Your Parents Did the Sex Talk. You Need to Do The Death Talk.

Jeremy Brown

End of life care is a topic that can cause tremendous stress and anxiety for both aging parents and children. Not only is the notion of your parents falling ill, needing care, and then ultimately passing away extremely unpleasant, but it is also a very detailed process. So much so that it tends to make people overwhelmed and, consequently, push it off for another day.

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“People feel uncomfortable talking about death or dying because they feel it’s ‘morbid,’” says Sarah Roffe, a Licensed Clinical Social Worker and Certified Child Life Specialist and the co-founder of Kind Minds Therapy. Much like writing a will or other such necessary life planning, there’s a tendency to avoid such topics because it keeps the idea of mortality at bay.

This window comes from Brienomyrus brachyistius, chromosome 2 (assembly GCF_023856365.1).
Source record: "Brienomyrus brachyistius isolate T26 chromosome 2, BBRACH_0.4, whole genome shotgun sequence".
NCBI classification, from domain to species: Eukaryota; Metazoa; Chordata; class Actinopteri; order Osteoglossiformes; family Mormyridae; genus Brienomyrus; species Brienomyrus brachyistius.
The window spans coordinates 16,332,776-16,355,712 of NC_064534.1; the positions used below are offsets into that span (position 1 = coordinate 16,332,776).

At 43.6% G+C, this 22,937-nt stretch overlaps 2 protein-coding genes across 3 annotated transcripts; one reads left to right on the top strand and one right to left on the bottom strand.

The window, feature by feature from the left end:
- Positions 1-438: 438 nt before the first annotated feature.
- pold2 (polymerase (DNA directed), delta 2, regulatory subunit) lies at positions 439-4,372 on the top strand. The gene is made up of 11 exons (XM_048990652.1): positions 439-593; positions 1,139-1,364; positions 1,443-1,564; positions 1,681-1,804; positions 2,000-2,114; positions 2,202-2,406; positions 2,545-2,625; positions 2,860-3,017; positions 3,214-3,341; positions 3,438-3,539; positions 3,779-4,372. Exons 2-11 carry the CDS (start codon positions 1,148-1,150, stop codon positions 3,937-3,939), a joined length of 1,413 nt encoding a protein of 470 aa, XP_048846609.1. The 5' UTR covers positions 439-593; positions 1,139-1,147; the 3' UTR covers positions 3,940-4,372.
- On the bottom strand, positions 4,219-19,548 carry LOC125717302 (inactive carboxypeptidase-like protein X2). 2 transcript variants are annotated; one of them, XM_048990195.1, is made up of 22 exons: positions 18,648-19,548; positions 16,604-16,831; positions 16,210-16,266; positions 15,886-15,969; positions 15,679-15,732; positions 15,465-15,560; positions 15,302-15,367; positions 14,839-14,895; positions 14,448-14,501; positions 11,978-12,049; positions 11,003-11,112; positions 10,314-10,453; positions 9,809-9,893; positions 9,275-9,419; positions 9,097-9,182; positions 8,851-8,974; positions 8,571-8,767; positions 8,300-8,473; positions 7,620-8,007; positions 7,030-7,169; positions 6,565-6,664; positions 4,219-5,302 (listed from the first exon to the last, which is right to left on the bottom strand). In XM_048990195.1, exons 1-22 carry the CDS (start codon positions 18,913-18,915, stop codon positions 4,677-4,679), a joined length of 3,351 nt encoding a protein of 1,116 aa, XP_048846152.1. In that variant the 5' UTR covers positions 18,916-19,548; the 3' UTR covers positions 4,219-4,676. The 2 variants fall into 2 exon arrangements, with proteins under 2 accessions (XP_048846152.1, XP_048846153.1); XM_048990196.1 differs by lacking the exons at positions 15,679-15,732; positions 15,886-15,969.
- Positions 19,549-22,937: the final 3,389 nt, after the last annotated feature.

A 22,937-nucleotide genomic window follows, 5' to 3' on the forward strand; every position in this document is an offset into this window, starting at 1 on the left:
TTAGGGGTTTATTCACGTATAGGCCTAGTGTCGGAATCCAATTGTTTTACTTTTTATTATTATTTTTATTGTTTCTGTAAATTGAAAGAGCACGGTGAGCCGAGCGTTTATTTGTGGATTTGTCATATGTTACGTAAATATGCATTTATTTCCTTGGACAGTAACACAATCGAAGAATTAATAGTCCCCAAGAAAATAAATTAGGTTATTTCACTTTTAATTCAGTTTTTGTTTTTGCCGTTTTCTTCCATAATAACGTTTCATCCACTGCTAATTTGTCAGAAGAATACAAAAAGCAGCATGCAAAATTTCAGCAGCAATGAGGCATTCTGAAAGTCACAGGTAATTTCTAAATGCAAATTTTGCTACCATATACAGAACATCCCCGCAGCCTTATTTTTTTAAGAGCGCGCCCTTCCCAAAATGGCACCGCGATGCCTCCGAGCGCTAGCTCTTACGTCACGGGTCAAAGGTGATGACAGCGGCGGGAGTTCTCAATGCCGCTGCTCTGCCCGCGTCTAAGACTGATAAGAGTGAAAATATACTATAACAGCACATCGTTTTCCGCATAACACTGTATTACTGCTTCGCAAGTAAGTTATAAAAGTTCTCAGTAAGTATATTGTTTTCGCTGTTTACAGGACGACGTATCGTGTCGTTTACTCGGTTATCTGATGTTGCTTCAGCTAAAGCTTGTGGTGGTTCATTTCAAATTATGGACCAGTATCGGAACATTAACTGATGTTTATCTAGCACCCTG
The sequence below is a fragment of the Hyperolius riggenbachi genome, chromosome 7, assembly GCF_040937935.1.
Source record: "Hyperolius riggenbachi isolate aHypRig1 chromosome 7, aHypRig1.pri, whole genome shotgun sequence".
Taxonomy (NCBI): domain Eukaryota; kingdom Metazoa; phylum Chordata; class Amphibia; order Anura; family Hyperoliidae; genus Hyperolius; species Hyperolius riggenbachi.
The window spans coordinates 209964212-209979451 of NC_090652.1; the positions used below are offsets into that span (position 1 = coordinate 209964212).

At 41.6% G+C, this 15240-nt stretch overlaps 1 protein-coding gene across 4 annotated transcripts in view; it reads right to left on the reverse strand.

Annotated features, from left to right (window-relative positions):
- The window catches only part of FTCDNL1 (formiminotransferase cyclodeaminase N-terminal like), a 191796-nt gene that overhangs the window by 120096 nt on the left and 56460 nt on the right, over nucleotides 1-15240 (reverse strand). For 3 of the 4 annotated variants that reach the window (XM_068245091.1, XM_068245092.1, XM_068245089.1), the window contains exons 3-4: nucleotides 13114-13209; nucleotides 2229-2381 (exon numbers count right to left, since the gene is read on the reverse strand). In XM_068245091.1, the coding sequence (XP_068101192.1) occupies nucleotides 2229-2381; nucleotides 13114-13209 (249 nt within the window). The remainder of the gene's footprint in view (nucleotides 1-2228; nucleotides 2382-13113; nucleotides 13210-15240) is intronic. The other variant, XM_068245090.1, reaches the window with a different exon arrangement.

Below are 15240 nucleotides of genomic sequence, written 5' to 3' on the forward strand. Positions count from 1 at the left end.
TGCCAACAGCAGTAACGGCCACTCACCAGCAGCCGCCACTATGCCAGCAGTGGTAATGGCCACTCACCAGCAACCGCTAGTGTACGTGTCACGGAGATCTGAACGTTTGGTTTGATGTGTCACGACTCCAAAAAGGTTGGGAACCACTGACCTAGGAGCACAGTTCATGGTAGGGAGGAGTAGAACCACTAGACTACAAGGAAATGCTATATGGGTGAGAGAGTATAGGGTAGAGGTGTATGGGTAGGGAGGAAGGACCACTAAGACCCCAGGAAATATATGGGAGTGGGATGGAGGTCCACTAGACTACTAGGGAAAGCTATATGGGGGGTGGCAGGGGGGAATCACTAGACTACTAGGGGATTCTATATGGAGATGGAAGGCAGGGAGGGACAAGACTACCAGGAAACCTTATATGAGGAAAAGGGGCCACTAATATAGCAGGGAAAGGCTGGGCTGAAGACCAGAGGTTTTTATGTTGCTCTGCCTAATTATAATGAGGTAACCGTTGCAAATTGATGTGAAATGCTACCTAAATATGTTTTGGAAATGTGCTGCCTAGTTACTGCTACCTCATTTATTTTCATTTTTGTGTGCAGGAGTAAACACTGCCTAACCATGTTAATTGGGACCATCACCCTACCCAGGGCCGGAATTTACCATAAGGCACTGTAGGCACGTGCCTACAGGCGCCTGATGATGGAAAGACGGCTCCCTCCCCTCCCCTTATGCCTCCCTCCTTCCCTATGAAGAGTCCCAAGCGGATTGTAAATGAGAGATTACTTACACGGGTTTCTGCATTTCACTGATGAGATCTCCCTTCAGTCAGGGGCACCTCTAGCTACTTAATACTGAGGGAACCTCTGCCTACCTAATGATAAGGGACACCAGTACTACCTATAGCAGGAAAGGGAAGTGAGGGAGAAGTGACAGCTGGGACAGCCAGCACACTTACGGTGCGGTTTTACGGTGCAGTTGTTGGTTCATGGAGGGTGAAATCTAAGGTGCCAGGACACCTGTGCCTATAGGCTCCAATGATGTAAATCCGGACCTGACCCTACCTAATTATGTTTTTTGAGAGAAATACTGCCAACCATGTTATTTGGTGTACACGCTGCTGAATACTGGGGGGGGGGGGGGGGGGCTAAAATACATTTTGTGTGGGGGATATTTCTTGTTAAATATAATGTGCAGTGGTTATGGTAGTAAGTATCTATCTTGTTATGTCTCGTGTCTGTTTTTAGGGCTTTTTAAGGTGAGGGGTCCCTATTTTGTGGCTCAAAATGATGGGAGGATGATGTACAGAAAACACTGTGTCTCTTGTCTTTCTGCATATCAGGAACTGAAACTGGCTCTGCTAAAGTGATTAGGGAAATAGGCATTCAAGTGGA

The impulse — or the assumption that your parents already have this figured out — is natural. Despite the discomfort that may arise from end-of-life conversations, the fact is, they are absolutely necessary. And the topic needs to be broached sooner rather than later, particularly when the parents are healthy and in control of their faculties.

Fatherly IQ
Fatherly IQ
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